Google does U-turn on some deleted links in 'Right to be Forgotten' cases
Published 07/07/2014 | 02:30
GOOGLE has begun to reinstate deleted search results to newspaper articles after admitting that its process of removing links under an EU 'right to be forgotten' law was suffering "teething problems".
The search giant, which employs almost 3,000 people in Dublin, has received 562 requests in Ireland for the removal of search result links to articles based on a search of a person's name.
The requests relate to 1,962 different links. Google has declined to comment on how many links it has deleted here or which media publications' articles have been most targeted.
The search giant said that it was receiving 1,000 requests per day under the new law, which gives EU citizens a right to demand the removal of links to "irrelevant, outdated, inadequate or excessive" information about themselves.
Google said that it had received 70,000 requests around Europe. The 562 Irish deletion requests compare to 8,497 deletion requests for Britain, 12,678 for Germany and 14,086 for France.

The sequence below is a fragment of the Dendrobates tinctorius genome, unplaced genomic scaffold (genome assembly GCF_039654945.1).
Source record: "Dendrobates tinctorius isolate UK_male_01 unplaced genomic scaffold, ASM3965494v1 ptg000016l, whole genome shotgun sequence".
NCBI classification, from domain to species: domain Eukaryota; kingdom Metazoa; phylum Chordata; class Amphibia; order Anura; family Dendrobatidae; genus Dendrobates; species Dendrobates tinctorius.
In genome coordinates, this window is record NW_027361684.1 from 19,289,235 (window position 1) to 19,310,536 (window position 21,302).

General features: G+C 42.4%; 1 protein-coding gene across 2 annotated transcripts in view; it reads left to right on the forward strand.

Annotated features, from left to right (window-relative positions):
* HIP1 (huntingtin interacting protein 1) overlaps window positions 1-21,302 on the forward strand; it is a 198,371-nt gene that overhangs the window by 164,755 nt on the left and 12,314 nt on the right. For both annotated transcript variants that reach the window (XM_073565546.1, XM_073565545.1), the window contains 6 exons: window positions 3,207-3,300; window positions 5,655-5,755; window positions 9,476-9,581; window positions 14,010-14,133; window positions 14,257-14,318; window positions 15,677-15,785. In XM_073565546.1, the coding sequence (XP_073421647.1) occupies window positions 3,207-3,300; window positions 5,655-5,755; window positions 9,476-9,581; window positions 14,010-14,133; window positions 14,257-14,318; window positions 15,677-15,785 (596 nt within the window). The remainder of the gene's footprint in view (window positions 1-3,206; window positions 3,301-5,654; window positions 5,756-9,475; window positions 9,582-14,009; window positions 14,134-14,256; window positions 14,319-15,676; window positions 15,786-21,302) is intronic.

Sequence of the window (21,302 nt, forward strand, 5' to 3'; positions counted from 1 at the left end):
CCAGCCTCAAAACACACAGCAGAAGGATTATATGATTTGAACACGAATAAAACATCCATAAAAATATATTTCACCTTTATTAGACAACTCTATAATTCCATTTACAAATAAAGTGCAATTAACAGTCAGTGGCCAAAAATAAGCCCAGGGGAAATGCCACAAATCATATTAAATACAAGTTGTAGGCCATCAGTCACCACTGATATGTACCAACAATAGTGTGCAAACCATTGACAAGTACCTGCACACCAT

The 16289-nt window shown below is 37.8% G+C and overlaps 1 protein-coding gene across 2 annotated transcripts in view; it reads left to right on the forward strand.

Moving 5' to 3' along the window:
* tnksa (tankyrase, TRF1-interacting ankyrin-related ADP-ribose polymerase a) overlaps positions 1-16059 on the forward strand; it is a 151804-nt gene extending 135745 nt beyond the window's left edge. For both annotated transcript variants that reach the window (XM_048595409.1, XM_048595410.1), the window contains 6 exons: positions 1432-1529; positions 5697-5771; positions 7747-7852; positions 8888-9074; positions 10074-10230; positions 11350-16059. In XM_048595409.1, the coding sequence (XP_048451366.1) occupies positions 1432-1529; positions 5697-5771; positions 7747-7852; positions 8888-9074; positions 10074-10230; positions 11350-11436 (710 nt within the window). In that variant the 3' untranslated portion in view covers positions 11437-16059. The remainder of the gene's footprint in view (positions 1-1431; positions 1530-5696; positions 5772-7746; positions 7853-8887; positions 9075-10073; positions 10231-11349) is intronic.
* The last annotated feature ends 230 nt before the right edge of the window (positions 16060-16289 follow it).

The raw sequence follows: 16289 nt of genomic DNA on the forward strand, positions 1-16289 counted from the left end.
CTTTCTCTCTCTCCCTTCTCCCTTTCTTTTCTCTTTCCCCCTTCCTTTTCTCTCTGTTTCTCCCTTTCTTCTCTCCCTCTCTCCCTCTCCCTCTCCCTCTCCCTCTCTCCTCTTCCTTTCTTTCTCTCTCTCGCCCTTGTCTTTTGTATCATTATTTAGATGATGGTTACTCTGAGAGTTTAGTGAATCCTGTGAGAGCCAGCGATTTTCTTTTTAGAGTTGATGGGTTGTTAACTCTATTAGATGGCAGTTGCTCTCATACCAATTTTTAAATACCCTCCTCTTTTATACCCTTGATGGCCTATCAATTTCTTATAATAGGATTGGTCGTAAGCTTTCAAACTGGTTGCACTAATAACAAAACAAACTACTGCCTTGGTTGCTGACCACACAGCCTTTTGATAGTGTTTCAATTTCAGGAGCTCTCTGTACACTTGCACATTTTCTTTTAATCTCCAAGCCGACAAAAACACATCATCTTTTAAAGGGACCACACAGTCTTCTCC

Last week, the 'Guardian' and the BBC were informed that Google searches linking to separate articles about former Merrill Lynch banker Stan O'Neal and a Scottish football referee had been removed under the ruling. Some links to these articles have now been reinstated after journalists and newspapers raised awareness of their removal.
Under the new EU law, 'public interest' exceptions can be made to removal requests, decided by Google and the Data Protection Commissioner, Billy Hawkes.
Privacy campaigners have welcomed the new law, saying it bolsters personal privacy online. However, freedom-of-expression advocates have criticised the judgment, arguing that it could introduce censorship.
The law applies to internet searches based on an individual's name, but only applies to searches conducted within the European Union. Google has added a disclaimer at the bottom of search pages stating that "some results may have been removed under data protection law in Europe".
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